JQUERY
jQuery
• a fast, small, and feature-rich JavaScript library. It
makes things like HTML document traversal and
manipulation...
Who is using jQuery?
Other jQuery foundation project
jQuery features
• DOM element selections using the multi-browser open
source selector engine Sizzle, a spin-off of the jQu...
• Events
• Effects and animations
• AJAX
• Extensibility through plug-ins
• Utilities - such as user agent information, fe...
Including the library
• The jQuery library is a single JavaScript file, containing all of its common
DOM, event, effects, ...
Usage styles
• jQuery has two usage styles:
• Via the $ function, which is a factory method for
the jQuery object. These f...
• Typically, access to and manipulation of multiple DOM nodes
begins with the $ function being called with a CSS selector
...
• This line finds the union of all div tags with class attribute test and all p tags with CSS
class attribute quote, adds ...
• The methods prefixed with $. are convenience methods or affect
global properties and behaviour. For example, the followi...
• It is possible to perform browser-independent
Ajax queries using $.ajax and associated methods
to load and manipulate re...
jQuery plug-ins
• jQuery's architecture allows developers to create
plug-in code to extend its functionality. Currently
th...
Reference:
• http://jquery.com/
• http://en.wikipedia.org/wiki/JQuery
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Jqueryppt (1)

  1. 1. JQUERY
  2. 2. jQuery • a fast, small, and feature-rich JavaScript library. It makes things like HTML document traversal and manipulation, event handling, animation, and Ajax much simpler with an easy-to-use API that works across a multitude of browsers. With a combination of versatility and extensibility, jQuery has changed the way that millions of people write JavaScript.
  3. 3. Who is using jQuery?
  4. 4. Other jQuery foundation project
  5. 5. jQuery features • DOM element selections using the multi-browser open source selector engine Sizzle, a spin-off of the jQuery project • DOM traversal and modification (including support for CSS 1–3) • DOM manipulation based on CSS selectors that uses node elements name and node elements attributes (id and class) as criteria to build selectors
  6. 6. • Events • Effects and animations • AJAX • Extensibility through plug-ins • Utilities - such as user agent information, feature detection • Compatibility methods that are natively available in modern browsers but need fall backs for older ones - For example the inArray() and each() functions. • Multi-browser (not to be confused with cross- browser) support.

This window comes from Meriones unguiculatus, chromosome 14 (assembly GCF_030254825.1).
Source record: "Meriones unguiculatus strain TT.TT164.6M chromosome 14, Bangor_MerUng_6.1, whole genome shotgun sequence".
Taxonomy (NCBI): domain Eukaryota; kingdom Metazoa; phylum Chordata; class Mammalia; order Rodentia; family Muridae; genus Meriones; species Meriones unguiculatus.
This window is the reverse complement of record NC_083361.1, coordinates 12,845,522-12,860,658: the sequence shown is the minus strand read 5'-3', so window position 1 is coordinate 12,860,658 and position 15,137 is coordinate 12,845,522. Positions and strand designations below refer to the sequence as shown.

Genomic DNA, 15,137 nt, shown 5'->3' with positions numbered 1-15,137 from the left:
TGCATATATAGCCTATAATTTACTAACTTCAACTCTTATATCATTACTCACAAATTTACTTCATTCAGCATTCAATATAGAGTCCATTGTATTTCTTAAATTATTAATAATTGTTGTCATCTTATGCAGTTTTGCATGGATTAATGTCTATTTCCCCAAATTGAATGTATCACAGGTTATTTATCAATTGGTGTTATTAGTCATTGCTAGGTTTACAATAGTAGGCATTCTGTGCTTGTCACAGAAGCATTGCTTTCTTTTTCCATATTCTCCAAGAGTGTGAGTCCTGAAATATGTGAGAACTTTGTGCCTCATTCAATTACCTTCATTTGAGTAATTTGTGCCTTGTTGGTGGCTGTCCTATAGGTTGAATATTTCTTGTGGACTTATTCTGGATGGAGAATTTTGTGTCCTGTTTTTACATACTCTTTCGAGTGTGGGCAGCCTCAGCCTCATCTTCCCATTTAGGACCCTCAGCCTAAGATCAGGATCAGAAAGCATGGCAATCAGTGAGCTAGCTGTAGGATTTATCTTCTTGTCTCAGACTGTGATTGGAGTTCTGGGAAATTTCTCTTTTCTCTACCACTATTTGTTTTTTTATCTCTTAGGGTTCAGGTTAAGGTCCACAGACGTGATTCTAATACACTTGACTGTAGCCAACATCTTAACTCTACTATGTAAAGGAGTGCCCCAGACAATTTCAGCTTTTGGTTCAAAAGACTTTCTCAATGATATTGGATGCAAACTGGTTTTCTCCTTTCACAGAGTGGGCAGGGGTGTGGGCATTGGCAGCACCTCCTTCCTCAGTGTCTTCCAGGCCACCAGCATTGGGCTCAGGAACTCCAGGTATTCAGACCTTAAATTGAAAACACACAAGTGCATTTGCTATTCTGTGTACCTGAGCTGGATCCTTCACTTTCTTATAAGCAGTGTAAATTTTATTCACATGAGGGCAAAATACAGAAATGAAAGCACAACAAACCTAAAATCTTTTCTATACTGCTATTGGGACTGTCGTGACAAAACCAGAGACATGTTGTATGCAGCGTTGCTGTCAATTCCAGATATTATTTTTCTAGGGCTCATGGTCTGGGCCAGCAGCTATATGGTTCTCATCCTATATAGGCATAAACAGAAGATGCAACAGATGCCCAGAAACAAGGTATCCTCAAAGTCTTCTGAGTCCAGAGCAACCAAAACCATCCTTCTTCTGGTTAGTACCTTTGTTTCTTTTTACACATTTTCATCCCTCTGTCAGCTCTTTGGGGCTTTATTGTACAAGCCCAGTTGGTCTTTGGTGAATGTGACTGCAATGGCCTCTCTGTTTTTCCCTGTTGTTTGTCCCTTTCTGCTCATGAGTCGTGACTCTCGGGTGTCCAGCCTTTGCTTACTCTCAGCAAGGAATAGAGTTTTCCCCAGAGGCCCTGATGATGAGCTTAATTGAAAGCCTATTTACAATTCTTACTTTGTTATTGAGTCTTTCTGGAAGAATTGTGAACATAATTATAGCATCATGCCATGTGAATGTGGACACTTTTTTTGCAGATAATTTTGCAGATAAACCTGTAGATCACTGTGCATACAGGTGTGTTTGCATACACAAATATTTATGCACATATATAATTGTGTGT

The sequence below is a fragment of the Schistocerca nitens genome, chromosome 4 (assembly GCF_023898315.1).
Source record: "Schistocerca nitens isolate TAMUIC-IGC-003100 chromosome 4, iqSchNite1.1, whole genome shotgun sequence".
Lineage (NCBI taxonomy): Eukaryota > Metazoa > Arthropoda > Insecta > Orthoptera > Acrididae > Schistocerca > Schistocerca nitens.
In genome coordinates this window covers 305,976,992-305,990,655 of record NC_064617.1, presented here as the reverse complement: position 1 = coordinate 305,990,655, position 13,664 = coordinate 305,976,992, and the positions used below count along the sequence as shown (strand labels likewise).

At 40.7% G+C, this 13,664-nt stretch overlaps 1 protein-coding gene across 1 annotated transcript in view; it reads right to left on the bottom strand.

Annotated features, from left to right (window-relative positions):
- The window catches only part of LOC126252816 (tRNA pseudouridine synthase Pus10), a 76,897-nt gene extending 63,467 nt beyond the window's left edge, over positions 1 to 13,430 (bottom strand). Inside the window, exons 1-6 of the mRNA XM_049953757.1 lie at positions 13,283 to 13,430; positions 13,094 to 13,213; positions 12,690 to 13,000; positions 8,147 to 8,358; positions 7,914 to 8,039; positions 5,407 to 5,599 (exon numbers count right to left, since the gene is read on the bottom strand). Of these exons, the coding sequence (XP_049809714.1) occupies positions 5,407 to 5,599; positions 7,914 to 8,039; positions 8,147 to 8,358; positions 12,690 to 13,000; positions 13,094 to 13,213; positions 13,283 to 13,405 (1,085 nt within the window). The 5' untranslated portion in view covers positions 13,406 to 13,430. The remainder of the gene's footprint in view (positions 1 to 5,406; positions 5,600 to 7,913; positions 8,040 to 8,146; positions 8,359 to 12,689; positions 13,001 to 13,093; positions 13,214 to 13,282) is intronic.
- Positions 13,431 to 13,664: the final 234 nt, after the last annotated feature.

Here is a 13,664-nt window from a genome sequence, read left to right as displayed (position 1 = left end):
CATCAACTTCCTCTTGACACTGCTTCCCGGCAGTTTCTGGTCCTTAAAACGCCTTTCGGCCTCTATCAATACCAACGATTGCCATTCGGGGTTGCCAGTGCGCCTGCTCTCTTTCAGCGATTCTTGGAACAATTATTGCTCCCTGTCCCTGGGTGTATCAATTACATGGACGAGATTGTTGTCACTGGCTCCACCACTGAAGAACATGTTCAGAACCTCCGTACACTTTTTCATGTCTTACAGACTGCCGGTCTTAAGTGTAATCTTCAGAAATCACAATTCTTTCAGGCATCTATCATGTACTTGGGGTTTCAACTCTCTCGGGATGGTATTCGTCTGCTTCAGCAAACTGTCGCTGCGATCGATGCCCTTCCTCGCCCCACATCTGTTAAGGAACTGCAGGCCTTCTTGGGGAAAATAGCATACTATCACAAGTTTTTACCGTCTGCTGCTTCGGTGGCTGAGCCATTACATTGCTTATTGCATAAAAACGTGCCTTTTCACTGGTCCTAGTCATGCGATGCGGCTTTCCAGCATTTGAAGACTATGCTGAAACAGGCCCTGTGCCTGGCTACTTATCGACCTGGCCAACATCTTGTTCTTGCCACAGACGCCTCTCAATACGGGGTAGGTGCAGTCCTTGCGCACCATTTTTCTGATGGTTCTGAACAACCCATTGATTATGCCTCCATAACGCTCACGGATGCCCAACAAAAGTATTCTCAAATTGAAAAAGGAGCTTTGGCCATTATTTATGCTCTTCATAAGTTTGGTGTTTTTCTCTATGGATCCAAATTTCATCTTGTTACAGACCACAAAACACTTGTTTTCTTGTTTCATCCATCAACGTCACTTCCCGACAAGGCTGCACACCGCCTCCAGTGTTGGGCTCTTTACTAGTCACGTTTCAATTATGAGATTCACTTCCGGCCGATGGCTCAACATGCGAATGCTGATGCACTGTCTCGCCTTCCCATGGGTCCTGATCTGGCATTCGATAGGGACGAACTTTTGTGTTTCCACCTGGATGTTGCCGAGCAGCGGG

7. 7. Including the library • The jQuery library is a single JavaScript file, containing all of its common DOM, event, effects, and Ajax functions. It can be included within a web page by linking to a local copy, or to one of the many copies available from public servers. • It is also possible to include jQuery directly from content delivery networks. <script type= “text/javascript” src= “jquery.js”></script> <script src="http://ajax.googleapis.com/ajax/libs/jquery/1.9.1/jquery.min.js" ></script>
  8. 8. Usage styles • jQuery has two usage styles: • Via the $ function, which is a factory method for the jQuery object. These functions, often called commands, are chainable as they all return jQuery objects. • Via $.-prefixed functions. These are utility functions, which do not act upon the jQuery object directly.
  9. 9. • Typically, access to and manipulation of multiple DOM nodes begins with the $ function being called with a CSS selector string, which results in a jQuery object referencing matching elements in the HTML page. This node set can be manipulated by calling instance methods on the jQuery object, or on the nodes themselves. For example: $("div.test“).add("p.quote").addClass("blue").slideDown("slow");
  10. 10. • This line finds the union of all div tags with class attribute test and all p tags with CSS class attribute quote, adds the class attribute blue to each matched element, and then increases their height with an animation. The $ and add functions affect the matched set, while the addClass and slideDown affect the referenced nodes. Besides accessing DOM nodes through jQuery object hierarchy, it is also possible to create new DOM elements if a string passed as the argument to $() looks like HTML. For example, this line finds an HTML SELECT element with ID="carmakes", and adds an OPTION element with value "VAG" and text "Volkswagen": $('select#carmakes').append($('<option />‘).attr({value:"VAG“}).append("Volkswagen"));
  11. 11. • The methods prefixed with $. are convenience methods or affect global properties and behaviour. For example, the following is an example of the iterating function called each in jQuery This writes "234" to the document. $.each([1,2,3], function() { document.write(this + 1); });
  12. 12. • It is possible to perform browser-independent Ajax queries using $.ajax and associated methods to load and manipulate remote data. This example posts the data name=John and location=Boston to example.php on the server. When this request finishes successfully, the success function is called to alert the user. If the request fails, it will alert the user to the failure, the status of the request, and the specific error.
  13. 13. jQuery plug-ins • jQuery's architecture allows developers to create plug-in code to extend its functionality. Currently there are thousands of jQuery plug-ins available on the webthat cover a wide range of functionality such as Ajax helpers, web services, datagrids, dynamic lists, XML and XSLT tools, drag and drop, events, cookie handling, modal windows, and even a jQuery- based Commodore 64 emulator.
  14. 14. Reference: • http://jquery.com/ • http://en.wikipedia.org/wiki/JQuery

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